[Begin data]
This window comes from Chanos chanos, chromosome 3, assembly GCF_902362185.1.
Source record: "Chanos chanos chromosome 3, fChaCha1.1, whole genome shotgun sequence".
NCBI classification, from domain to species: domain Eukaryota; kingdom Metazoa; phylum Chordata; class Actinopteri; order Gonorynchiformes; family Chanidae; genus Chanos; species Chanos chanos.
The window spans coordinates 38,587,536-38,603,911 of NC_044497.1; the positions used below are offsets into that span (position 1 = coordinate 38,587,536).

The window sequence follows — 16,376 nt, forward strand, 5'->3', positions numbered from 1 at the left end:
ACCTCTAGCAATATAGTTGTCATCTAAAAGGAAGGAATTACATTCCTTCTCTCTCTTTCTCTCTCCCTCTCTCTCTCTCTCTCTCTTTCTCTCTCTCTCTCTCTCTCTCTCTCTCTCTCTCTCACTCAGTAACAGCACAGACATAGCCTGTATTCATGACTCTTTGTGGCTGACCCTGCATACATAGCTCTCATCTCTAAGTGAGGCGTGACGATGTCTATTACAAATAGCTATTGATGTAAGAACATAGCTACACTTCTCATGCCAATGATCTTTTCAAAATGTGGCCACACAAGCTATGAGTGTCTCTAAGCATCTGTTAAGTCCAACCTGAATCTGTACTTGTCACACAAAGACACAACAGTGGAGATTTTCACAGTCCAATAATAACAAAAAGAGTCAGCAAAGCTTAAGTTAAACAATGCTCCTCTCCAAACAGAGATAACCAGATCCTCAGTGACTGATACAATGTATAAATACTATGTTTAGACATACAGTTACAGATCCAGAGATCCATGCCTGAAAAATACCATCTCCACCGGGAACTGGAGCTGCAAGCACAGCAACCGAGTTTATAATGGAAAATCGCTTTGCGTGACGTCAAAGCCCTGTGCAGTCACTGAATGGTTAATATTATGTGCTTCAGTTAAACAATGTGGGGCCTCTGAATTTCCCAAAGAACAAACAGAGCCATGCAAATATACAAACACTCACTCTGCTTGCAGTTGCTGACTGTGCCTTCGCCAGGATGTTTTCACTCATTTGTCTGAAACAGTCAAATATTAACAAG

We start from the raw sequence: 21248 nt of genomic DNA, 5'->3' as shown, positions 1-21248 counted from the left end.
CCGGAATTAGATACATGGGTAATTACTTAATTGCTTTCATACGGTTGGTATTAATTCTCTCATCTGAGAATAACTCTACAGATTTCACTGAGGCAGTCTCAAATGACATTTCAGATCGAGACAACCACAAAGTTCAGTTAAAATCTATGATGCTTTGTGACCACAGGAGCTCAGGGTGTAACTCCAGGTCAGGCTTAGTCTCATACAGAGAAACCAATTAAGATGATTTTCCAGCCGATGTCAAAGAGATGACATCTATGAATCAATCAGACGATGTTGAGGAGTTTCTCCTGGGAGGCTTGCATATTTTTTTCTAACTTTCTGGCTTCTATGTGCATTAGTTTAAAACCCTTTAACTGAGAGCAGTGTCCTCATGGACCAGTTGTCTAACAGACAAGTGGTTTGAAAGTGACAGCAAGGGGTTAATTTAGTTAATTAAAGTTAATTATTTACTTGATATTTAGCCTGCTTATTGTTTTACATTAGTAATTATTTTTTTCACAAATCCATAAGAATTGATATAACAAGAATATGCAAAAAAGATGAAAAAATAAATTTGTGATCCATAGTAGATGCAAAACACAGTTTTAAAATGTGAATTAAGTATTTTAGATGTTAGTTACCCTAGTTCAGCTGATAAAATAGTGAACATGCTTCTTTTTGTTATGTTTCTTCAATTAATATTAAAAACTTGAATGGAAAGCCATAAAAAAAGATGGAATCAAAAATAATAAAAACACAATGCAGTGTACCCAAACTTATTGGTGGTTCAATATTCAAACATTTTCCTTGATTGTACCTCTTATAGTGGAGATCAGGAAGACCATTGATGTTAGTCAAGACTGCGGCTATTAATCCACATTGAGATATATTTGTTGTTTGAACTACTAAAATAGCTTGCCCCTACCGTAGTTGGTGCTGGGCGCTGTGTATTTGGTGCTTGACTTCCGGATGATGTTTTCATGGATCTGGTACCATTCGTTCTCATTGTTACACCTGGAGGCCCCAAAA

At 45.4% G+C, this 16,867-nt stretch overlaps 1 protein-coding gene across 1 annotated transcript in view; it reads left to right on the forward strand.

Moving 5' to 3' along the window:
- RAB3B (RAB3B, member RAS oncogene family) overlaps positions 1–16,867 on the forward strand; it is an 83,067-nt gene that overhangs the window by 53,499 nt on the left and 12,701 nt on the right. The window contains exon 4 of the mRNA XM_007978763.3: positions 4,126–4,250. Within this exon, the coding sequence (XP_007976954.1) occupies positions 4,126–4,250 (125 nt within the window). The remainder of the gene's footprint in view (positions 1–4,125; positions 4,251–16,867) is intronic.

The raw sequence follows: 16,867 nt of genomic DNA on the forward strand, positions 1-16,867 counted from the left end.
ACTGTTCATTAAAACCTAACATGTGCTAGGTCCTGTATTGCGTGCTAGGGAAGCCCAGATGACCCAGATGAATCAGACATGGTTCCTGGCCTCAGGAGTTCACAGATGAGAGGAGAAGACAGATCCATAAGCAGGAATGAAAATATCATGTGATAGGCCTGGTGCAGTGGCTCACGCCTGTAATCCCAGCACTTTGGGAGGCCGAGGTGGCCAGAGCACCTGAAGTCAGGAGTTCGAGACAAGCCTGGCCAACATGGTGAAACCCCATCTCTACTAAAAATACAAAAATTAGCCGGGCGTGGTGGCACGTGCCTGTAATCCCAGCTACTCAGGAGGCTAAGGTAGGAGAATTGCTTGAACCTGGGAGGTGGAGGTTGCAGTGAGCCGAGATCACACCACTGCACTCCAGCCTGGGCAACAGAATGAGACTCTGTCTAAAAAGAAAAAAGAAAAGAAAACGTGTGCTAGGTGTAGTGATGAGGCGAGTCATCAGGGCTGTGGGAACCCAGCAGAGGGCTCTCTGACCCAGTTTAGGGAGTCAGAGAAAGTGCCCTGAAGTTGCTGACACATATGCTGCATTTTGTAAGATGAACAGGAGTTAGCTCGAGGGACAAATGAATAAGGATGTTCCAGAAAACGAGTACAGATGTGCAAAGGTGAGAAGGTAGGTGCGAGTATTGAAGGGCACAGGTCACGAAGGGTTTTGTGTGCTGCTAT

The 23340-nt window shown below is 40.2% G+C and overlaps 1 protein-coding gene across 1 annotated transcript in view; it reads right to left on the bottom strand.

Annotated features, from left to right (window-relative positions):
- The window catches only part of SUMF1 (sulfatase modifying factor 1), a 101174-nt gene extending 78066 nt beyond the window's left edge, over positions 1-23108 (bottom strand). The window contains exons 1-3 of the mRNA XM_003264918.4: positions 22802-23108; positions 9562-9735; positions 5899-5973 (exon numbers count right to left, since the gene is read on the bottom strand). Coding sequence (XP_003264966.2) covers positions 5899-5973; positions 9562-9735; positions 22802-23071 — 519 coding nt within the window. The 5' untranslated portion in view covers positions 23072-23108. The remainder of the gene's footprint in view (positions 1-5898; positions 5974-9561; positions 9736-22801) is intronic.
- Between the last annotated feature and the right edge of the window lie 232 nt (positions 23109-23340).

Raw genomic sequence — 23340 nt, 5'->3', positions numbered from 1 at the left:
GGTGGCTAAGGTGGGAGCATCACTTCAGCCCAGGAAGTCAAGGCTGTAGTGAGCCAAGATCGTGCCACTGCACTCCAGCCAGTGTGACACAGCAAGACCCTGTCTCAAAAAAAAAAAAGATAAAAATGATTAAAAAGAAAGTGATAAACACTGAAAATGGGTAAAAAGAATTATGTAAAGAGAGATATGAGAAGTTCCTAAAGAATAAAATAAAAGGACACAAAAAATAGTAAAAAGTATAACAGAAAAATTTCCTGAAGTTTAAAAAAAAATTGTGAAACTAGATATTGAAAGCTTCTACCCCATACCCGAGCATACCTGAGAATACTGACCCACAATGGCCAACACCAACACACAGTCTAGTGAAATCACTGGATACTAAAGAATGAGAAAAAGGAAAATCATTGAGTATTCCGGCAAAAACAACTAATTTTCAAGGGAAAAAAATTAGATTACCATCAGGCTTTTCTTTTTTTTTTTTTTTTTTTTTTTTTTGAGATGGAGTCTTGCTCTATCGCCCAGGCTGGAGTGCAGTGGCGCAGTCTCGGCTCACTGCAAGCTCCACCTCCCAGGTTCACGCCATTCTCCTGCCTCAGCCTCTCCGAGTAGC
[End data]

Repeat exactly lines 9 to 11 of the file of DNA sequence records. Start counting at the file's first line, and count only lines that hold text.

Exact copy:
At 45.4% G+C, this 16,867-nt stretch overlaps 1 protein-coding gene across 1 annotated transcript in view; it reads left to right on the forward strand.

Moving 5' to 3' along the window:
- RAB3B (RAB3B, member RAS oncogene family) overlaps positions 1–16,867 on the forward strand; it is an 83,067-nt gene that overhangs the window by 53,499 nt on the left and 12,701 nt on the right. The window contains exon 4 of the mRNA XM_007978763.3: positions 4,126–4,250. Within this exon, the coding sequence (XP_007976954.1) occupies positions 4,126–4,250 (125 nt within the window). The remainder of the gene's footprint in view (positions 1–4,125; positions 4,251–16,867) is intronic.